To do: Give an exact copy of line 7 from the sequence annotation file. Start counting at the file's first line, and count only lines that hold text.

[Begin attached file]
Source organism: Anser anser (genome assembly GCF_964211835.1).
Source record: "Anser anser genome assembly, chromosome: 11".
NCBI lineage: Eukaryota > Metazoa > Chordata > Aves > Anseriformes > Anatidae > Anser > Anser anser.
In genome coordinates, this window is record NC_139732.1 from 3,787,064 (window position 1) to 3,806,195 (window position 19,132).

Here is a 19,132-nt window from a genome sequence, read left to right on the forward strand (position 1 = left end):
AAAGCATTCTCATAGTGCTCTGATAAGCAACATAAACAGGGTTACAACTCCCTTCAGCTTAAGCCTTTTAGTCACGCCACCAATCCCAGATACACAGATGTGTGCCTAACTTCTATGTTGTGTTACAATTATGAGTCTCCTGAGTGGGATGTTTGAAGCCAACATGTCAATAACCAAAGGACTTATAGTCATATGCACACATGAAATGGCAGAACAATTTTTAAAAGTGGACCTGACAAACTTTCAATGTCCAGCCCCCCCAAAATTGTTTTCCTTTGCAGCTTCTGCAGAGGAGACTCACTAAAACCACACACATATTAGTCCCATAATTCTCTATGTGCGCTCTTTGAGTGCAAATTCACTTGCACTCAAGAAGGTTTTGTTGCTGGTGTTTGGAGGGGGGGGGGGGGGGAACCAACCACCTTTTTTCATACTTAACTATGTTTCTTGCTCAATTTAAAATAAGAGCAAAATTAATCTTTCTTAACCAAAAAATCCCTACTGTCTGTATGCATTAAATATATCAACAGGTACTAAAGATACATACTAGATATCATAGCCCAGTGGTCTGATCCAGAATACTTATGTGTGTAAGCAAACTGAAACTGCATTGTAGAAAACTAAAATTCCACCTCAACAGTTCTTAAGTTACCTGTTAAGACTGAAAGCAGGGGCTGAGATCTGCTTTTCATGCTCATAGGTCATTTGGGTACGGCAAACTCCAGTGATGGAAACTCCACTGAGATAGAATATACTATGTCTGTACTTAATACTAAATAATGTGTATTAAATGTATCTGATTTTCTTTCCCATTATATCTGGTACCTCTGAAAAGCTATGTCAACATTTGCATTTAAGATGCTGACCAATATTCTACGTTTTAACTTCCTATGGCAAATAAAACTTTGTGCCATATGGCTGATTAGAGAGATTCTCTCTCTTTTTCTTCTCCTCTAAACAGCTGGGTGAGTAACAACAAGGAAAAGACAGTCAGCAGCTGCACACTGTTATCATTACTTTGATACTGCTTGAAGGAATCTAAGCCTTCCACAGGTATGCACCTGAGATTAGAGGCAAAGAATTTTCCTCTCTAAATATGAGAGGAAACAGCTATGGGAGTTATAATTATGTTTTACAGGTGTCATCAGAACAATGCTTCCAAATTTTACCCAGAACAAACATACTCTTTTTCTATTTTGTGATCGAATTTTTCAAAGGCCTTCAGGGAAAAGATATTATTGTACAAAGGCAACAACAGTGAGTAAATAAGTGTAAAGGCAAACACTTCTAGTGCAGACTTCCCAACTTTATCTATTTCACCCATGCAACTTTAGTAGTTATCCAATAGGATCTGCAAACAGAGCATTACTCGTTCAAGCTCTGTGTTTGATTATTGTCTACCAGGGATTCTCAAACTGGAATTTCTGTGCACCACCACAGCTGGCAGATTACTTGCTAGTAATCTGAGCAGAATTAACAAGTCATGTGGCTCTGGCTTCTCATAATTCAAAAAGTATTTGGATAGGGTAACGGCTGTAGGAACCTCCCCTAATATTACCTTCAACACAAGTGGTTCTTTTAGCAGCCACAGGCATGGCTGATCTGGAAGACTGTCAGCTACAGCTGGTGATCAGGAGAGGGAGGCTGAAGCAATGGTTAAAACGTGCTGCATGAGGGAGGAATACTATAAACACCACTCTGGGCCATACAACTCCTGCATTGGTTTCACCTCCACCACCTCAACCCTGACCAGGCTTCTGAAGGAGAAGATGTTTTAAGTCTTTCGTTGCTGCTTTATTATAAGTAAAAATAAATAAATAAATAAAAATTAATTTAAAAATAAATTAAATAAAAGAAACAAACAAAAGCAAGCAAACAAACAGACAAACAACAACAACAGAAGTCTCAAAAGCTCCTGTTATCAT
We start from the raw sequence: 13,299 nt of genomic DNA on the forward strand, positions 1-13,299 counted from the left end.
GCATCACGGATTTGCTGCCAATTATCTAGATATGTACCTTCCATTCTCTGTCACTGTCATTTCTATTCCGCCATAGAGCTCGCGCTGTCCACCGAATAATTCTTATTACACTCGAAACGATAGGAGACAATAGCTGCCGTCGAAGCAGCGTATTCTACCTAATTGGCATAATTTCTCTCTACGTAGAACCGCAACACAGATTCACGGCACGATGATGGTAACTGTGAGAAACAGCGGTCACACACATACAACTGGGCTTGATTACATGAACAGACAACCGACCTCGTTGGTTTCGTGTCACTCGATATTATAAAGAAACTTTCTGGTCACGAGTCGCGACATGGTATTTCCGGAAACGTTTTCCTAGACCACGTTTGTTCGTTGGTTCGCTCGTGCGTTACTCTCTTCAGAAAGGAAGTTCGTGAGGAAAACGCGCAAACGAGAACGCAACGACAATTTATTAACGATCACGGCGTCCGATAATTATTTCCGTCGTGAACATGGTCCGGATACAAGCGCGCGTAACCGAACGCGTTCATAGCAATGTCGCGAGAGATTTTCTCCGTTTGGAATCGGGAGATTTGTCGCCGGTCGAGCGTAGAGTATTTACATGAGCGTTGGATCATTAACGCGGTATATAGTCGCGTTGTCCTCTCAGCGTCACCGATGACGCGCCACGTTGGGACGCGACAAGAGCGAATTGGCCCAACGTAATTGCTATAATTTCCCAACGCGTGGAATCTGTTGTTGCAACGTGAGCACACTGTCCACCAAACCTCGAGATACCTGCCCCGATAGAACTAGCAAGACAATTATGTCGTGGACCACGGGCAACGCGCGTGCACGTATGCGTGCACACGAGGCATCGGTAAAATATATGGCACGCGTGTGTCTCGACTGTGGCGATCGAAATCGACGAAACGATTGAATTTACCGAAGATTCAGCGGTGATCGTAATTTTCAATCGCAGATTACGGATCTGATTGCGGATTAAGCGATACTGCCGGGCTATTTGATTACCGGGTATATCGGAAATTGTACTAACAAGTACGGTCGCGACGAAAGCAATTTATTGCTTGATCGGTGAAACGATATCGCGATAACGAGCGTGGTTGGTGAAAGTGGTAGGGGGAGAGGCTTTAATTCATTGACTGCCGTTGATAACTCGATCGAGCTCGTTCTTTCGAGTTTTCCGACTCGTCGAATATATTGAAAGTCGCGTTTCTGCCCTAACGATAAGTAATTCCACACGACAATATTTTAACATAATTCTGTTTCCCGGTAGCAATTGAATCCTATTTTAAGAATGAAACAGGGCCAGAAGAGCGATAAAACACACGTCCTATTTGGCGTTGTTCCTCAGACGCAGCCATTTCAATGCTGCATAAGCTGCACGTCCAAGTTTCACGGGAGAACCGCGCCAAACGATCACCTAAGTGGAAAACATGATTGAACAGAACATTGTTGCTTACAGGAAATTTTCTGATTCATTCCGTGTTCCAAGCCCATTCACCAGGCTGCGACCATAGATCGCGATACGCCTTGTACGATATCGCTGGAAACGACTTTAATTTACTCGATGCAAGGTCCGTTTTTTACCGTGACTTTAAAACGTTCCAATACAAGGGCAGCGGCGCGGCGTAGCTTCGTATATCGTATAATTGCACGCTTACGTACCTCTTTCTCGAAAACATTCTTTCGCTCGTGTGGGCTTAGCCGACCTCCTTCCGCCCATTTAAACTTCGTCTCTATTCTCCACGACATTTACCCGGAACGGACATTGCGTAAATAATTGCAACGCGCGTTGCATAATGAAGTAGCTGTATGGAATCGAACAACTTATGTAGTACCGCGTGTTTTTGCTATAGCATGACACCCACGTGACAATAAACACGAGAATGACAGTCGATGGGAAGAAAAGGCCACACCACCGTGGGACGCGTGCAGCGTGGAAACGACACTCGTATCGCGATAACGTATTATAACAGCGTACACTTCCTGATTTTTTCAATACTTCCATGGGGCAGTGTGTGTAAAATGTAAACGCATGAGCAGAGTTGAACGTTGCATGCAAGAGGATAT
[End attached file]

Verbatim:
We start from the raw sequence: 13,299 nt of genomic DNA on the forward strand, positions 1-13,299 counted from the left end.